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The European Solar PV Alliance (ESIA) is an industry initiative launched by the European Commission. It brings together companies, institutes, and organisations active in the European PV industry with a primary aim to propose measures and solutions to the European Commission and the political process to strengthen the PV value chain in Europe. The steering committee includes the European Commission, EIT Innoenergy (secretariat), European Solar Manufacturing Council (ESMC), and SolarPower Europe. Following an active analytic and collaborative process during spring and summer, the first ESIA recommendation paper has just been released.

ESIA consists of four working groups, focusing on the supply chain, financing, demand-side policies, and skills. Recently, the alliance released its first recommendation paper, which is part of a series based on the work during the spring. This paper specifically addresses recommendations for financial mechanisms to bridge the cost gap and revitalise the PV industry in Europe.

In summary, the paper highlights that with the target of installing more than 320 GW of PV capacity by 2025, and almost 600 GW by 2030, Europe must rely on a resilient and strong supply chain. The urgency to mitigate the current dependence on a single country is recognised by large economies all over the world which are developing support schemes to boost PV industry reshoring. Companies and investors are reacting quickly, and this is the very last useful moment to retain capital in Europe to redevelop a strong domestic PV industry.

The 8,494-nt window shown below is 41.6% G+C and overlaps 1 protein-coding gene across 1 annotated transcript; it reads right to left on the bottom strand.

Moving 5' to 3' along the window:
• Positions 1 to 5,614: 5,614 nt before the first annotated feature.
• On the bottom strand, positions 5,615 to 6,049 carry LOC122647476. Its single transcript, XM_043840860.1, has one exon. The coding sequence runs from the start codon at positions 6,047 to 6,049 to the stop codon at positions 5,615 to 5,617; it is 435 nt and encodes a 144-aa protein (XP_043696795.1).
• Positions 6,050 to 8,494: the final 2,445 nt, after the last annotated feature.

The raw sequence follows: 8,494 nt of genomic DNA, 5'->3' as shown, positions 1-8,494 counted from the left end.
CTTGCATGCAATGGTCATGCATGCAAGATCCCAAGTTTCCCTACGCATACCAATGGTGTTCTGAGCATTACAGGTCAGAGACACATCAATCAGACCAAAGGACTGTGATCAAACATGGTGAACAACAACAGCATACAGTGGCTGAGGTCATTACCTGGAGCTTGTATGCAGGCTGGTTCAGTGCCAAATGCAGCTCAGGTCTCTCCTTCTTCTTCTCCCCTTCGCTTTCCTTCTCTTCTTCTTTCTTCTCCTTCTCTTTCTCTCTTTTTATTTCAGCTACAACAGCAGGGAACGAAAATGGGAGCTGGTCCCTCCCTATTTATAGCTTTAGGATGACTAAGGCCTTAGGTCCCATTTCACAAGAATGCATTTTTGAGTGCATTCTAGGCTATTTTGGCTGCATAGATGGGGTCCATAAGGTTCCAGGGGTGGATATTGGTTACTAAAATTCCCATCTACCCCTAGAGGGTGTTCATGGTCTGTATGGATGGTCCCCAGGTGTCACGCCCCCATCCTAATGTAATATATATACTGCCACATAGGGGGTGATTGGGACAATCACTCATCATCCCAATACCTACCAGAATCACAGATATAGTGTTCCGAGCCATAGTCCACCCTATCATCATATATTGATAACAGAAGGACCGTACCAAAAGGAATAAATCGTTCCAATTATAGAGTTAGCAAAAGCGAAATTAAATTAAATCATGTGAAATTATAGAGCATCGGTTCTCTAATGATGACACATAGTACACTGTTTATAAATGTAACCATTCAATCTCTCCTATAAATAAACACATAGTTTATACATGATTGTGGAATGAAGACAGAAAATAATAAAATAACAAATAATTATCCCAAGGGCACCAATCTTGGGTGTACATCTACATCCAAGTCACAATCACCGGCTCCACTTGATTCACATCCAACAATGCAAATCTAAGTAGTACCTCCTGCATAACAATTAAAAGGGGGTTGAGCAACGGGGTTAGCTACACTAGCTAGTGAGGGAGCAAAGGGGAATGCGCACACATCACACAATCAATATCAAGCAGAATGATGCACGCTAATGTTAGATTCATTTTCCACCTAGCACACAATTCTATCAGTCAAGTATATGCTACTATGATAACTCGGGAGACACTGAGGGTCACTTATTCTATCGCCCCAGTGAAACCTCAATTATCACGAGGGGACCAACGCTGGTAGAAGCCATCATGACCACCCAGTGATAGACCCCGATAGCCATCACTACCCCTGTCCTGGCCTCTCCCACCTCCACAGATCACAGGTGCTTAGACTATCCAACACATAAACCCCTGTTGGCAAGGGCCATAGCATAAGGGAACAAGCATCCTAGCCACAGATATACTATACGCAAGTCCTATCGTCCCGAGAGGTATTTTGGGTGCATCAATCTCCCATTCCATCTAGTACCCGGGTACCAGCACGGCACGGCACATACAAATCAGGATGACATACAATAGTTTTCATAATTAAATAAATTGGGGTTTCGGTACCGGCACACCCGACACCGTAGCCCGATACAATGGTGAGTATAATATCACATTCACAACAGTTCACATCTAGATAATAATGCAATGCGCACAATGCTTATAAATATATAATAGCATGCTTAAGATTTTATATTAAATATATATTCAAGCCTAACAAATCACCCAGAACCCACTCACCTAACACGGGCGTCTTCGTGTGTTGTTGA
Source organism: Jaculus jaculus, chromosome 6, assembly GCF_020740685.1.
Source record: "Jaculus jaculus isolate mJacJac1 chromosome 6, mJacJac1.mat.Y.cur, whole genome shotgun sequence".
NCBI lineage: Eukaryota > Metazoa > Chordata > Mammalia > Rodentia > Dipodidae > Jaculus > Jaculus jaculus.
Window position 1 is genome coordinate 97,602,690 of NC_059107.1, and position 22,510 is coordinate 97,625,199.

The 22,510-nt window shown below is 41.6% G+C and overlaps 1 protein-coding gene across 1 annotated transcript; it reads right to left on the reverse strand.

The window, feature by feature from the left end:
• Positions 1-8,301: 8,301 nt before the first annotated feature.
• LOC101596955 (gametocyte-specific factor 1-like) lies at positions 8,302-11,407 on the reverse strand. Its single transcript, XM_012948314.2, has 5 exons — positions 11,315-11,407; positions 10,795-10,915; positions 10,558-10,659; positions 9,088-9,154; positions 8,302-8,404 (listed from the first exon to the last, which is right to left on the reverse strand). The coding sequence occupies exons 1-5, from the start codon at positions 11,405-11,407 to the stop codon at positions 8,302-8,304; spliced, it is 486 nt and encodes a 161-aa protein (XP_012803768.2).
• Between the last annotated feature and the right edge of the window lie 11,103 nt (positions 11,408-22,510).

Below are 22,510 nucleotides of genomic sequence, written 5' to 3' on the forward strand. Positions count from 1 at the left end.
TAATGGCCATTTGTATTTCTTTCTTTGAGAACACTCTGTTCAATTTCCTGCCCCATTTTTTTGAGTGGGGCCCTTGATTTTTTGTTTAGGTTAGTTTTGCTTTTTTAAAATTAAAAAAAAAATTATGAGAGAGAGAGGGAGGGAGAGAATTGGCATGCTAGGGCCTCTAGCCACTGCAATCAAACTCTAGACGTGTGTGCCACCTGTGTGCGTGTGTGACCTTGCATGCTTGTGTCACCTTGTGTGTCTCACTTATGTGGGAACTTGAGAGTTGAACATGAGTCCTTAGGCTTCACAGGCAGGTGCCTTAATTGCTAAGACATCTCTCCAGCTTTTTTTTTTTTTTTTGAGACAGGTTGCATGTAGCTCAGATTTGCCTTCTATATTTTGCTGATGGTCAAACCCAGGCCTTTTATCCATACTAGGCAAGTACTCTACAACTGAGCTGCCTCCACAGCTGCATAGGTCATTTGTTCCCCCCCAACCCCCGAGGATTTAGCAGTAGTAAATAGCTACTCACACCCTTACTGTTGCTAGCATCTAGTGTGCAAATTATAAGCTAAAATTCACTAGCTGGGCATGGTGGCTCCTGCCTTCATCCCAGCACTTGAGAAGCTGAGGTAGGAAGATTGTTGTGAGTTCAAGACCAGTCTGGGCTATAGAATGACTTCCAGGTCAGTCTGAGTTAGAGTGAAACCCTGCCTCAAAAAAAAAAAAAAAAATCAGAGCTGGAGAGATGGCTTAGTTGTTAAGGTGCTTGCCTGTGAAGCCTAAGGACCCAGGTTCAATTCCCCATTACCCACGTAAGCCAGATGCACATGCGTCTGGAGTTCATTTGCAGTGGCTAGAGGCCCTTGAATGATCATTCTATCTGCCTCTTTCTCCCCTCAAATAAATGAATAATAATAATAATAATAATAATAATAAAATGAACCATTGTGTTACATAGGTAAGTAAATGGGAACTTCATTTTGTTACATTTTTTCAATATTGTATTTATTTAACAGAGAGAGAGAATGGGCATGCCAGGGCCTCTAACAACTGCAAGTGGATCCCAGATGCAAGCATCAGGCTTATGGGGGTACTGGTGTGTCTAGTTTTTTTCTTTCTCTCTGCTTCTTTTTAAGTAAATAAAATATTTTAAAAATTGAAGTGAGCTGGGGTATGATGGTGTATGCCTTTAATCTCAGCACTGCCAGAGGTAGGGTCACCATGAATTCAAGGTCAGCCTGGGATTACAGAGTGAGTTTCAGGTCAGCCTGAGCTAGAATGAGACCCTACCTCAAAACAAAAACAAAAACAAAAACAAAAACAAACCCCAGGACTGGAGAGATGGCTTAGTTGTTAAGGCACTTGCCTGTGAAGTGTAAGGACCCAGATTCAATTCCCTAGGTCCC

Overcoming the existing price gap with market leaders requires the EU and Member States government’s support, which must be clear, predictable, durable, and properly sized. The paper presents an analysis by the ESIA Finance Working Group and its recommendations to bridge the financial gap between EU producers and other world regions, notably China, and make European PV manufacturing competitive.

The analysis results determined a production cost gap between European and Chinese manufacturing requiring between €4.7 billion to €6.4 billion of annual support, depending on the energy cost scenario (considering that OPEX is included in CAPEX as amortisation) to build a competitive 30 GW PV value chain. This support will need to last for a minimum of 8-10 years in order to build a solid, independent and sustainable European industry. It concludes that there are currently no sufficient instruments that can allow not only the acceleration but also the growth of investments in the short term. To be effective, the support schemes should be modified, and the paper provides several recommendations, amongst them redirecting funds to projects with a high percentage of European ownership, Prolonging the Temporary Crisis and Transition Framework (TCTF), beyond 2025 and subsidising OPEX (€ per Watt produced) for a minimum duration of 10 years.

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Žygimantas Vaičiūnas
ESMC Policy Director

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